11. Doetterl S, Stevens A, Six J, Merckx R, Van Oost K, Pinto MC, Casanova-Katny A, Munoz C, Boudin M, Venegas EZ, Boeckx P (2015) Soil carbon storage controlled by interactions between geochemistry and climate. Nat Geosci 8(10): 780

  12. Douglas L (1989) Vermiculites. In: Dixon JB, Weed SB, Dinauer RC (eds) Minerals in soil environments. vol no 1. Soil Science Society of America, Madison, Wis., USA. p 635-674

  13. El Swaify SA (1980) Physical and mechanical properties of Oxisols. In: Theng BKG (ed) Soils with variable charge. New Zealand Society of Soil Science, Lower Hutt, pp 303–324

    Google Scholar 

  14. Fierer N, Schimel JP (2002) Effects of drying-rewetting frequency on soil carbon and nitrogen transformations. Soil Biol Biochem 34(6):777–787

    Article  Google Scholar 

  15. Garrido E, Matus F (2012) Are organo-mineral complexes and allophane content determinant factors for the carbon level in Chilean volcanic soils? (vol 92C, pg 106, 2012). CATENA 95:184–184

    Article  Google Scholar 

  16. Harsh J, Chorover J, Nizeyimana E (2002) Allophane and imogolite. In: Dixon JB, Schulze DG (eds) Soil Mineralogy with Environmental Applications. Soil Science Society of America, Madison, pp 291–322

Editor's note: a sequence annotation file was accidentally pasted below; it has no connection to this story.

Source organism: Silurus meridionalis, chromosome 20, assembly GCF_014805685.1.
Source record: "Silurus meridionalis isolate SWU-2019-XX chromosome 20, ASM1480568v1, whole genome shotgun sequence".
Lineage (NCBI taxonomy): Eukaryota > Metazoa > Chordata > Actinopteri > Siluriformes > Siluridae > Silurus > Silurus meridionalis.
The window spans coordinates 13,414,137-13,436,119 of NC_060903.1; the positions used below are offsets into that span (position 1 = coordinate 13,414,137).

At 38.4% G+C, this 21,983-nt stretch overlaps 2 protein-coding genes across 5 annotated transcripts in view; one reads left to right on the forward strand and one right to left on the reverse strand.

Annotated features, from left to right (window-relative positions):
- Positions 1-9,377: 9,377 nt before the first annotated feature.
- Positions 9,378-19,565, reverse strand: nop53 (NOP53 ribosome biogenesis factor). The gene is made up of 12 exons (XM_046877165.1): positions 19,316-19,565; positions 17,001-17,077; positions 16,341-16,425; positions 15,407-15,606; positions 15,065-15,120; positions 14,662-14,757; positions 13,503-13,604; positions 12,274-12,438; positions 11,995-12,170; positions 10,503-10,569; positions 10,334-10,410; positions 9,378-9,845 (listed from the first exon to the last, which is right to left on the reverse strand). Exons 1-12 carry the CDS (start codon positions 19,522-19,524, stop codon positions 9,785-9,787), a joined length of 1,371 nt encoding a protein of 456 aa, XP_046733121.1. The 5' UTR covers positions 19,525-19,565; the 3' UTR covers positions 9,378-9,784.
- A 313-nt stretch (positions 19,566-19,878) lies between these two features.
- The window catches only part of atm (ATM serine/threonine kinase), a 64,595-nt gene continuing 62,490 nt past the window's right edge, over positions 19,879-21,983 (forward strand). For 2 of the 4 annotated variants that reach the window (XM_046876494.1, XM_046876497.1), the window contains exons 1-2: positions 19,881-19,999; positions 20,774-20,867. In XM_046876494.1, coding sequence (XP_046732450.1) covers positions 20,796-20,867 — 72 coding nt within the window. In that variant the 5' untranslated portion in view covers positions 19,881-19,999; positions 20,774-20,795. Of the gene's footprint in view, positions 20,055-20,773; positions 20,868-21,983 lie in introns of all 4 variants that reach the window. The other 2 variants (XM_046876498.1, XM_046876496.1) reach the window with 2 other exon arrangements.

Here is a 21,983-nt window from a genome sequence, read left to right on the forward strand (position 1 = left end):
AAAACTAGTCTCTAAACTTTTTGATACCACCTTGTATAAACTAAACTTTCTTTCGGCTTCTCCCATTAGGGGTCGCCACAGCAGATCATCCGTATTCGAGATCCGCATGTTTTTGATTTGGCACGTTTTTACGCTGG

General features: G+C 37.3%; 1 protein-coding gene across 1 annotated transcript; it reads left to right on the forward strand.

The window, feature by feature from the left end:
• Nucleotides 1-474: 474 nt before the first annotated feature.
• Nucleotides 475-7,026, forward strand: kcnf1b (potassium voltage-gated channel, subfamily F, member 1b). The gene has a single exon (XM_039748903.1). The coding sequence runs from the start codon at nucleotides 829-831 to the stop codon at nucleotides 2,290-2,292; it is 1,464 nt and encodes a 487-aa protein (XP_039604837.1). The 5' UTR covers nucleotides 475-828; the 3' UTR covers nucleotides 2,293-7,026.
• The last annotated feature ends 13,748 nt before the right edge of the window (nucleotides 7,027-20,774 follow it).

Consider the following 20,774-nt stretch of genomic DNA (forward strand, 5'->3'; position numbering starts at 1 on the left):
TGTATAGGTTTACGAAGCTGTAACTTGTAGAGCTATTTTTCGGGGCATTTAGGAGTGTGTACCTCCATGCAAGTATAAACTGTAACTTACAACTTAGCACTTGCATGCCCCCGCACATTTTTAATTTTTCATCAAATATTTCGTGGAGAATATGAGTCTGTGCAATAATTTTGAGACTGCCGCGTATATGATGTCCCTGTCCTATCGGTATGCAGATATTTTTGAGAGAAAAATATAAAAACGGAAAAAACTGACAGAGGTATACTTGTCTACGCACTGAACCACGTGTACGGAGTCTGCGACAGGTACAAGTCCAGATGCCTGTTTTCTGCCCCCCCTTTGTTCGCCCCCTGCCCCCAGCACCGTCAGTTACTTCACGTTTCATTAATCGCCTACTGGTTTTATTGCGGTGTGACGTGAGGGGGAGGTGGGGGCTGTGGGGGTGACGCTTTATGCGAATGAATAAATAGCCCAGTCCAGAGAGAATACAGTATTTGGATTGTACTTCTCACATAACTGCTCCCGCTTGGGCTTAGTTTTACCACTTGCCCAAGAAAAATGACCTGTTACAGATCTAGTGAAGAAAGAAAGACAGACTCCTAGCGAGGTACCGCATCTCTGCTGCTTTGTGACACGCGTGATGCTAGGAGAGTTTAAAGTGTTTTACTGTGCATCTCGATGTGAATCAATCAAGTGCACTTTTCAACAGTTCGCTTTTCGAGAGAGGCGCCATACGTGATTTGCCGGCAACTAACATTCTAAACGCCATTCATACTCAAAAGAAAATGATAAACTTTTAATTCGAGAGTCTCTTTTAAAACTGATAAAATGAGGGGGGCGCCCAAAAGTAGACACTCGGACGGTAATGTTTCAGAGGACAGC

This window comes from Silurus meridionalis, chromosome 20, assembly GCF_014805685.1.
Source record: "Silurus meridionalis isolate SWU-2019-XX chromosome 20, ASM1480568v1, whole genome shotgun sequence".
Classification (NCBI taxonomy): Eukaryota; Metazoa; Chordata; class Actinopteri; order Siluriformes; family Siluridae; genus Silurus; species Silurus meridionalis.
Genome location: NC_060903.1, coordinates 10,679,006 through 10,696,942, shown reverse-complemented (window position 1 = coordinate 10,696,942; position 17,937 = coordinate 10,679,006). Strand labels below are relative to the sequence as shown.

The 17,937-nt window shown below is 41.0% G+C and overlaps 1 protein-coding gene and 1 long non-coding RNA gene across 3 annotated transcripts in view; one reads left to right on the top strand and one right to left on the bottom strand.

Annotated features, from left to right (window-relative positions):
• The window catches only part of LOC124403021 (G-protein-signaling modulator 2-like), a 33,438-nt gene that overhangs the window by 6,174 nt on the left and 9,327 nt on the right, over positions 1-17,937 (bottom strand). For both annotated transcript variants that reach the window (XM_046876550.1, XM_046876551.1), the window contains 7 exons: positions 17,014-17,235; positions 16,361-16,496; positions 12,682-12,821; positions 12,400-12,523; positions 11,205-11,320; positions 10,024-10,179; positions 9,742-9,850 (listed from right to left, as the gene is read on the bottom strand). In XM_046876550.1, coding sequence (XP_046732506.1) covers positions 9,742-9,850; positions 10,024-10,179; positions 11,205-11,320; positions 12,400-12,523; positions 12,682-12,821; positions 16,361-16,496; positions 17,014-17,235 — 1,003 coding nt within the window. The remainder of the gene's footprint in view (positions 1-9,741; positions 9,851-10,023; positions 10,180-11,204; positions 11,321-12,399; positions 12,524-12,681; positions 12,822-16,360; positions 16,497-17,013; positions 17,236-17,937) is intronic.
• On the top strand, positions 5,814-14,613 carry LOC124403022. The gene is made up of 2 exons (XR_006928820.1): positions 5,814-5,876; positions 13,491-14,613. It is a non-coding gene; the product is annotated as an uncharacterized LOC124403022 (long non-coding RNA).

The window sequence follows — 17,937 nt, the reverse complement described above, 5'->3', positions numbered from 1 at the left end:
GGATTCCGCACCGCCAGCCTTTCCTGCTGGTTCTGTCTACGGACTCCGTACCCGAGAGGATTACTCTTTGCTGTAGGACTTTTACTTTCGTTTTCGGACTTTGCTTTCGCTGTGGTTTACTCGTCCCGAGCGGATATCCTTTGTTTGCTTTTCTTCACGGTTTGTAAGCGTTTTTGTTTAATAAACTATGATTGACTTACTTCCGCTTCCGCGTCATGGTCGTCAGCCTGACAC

Google Scholar 

  17. Hassink J (1997) The capacity of soils to preserve organic C and N by their association with clay and silt particles. Plant Soil 191(1):77–87

    Article  Google Scholar 

  18. Hengl T, de Jesus JM, Heuvelink GBM, Gonzalez MR, Kilibarda M, Blagotic A, Shangguan W, Wright MN, Geng XY, Bauer-Marschallinger B, Guevara MA, Vargas R, MacMillan RA, Batjes NH, Leenaars JGB, Ribeiro E, Wheeler I, Mantel S, Kempen B (2017) SoilGrids250 m: Global gridded soil information based on machine learning. Plos One 12(2)

  19. Ito A, Wagai R (2017) Global distribution of clay-size minerals on land surface for biogeochemical and climatological studies. Sci Data 4: